1110 Textons - Gray - Global
1110 Textons - Color - Global
photometric (e.g., flash vs no flash) and geometric variabilities (rotation, scale, point of view changes). The dataset is designed to push research in this application domain with the aim of finding a good way to represent food images for The first question we try to answer is the following: are we able to perform a near duplicate image retrieval (NDIR) in case of food images? The UNICT-FD889 dataset The overall dataset contains 3583 images related to 889 distinct plates of food. In the image on the left are shown SIFT - Gray - Match
SIFT - Gray - Score
SIFT - Color - Match
SIFT - Color - Score
1110 Textons - Color - Global
SIFT - Color - Score
PriLBP - Color
examples of 96 dishes of the proposed dataset. In the image on the right are shown three instances of each dish for 32 different plates of the UNICT-FD889 Dataset.
The retrieval performances on each run have been evaluated with the probability of the successful retrieval P (n) in anumber of test queries: where Qn is the number of successful queries according to top − n criterion, i.e., the correct near duplicate image is Representation of food images among the first n retrieved images, and Q is the total number of queries. We also consider the precision/recall valuesat top − n = 1. Note that the precision and recall for top − n = 1 are equivalent because there is only one correct To benchmark the proposed dataset for Near Duplicate Image Retrieval (NDIR) purpose, we explore three standard match for each query in the training set. Finally the retrieval results are evaluated through the mean average precision state-of-the-art image representations in our tests: Bag of Textons [1], PRICoLBP [2] and SIFT features [3]. We decided (mAP) measure, i.e., the area under the precision-recall curve.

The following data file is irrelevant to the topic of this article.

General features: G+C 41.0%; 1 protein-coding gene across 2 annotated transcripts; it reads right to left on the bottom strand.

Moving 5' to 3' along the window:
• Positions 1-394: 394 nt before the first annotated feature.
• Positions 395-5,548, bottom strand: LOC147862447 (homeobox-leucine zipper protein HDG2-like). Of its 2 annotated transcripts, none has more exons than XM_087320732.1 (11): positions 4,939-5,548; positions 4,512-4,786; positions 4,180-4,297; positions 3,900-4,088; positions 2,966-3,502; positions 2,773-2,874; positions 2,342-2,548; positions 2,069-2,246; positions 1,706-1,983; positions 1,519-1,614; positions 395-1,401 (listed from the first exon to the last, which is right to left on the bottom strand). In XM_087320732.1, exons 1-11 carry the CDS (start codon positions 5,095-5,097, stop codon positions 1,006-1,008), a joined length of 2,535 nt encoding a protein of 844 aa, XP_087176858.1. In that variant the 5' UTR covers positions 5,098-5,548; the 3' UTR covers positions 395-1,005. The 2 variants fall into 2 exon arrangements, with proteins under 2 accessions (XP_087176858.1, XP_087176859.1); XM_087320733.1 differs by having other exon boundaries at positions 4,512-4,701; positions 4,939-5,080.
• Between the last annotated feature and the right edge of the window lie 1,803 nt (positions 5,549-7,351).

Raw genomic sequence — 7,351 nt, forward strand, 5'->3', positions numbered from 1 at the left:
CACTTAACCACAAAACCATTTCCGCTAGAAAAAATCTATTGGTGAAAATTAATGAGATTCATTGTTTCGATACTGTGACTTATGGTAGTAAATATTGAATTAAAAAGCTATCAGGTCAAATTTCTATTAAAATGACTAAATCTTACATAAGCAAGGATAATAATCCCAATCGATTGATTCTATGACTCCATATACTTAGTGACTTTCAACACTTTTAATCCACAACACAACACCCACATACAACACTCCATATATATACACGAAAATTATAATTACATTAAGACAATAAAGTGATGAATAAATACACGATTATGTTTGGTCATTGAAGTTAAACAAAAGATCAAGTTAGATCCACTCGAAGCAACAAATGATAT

to use Bag of Textons model for its power in representing textures and because have been obtained the best results so far on the PFID dataset [4]. We tested both class-based and global-based Bag of Textons representation with different vocabulary sizes. PRICoLBP descriptor has been chosen since it encodes spatial co-occurrence of local LBP features which are useful in representing textures. Finally SIFT features have been considered due their good performances in the context of near duplicate image retrieval [5].
[1] Varma M. et al., A Statistical Approach to Texture Classification from Single Images, International Journal of Computer Vision, 62(1-2),61-81, 2005 [2] Qi X. et al., Pairwise rotation invariant co-occurrence local binary pattern, IEEE Transactions on Pattern Analysis and Machine Intelligence, 2014 [3] Lowe D.G., Distinctive Image Features from Scale-Invariant Keypoints, International Journal of Computer Vision, 60(2), 91-110, 2004[4] Farinella G.M. et al., Classifying food images represented as bag of textons, IEEE International Conference on Image Processing, 2014[5] Nistér D. et al. Scalable recognition with a vocabulary tree, IEEE Conference on Computer Vision and Pattern Recognition, 2006

Source: http://iplab.dmi.unict.it/UNICT-FD889/Poster-W22-25.pdf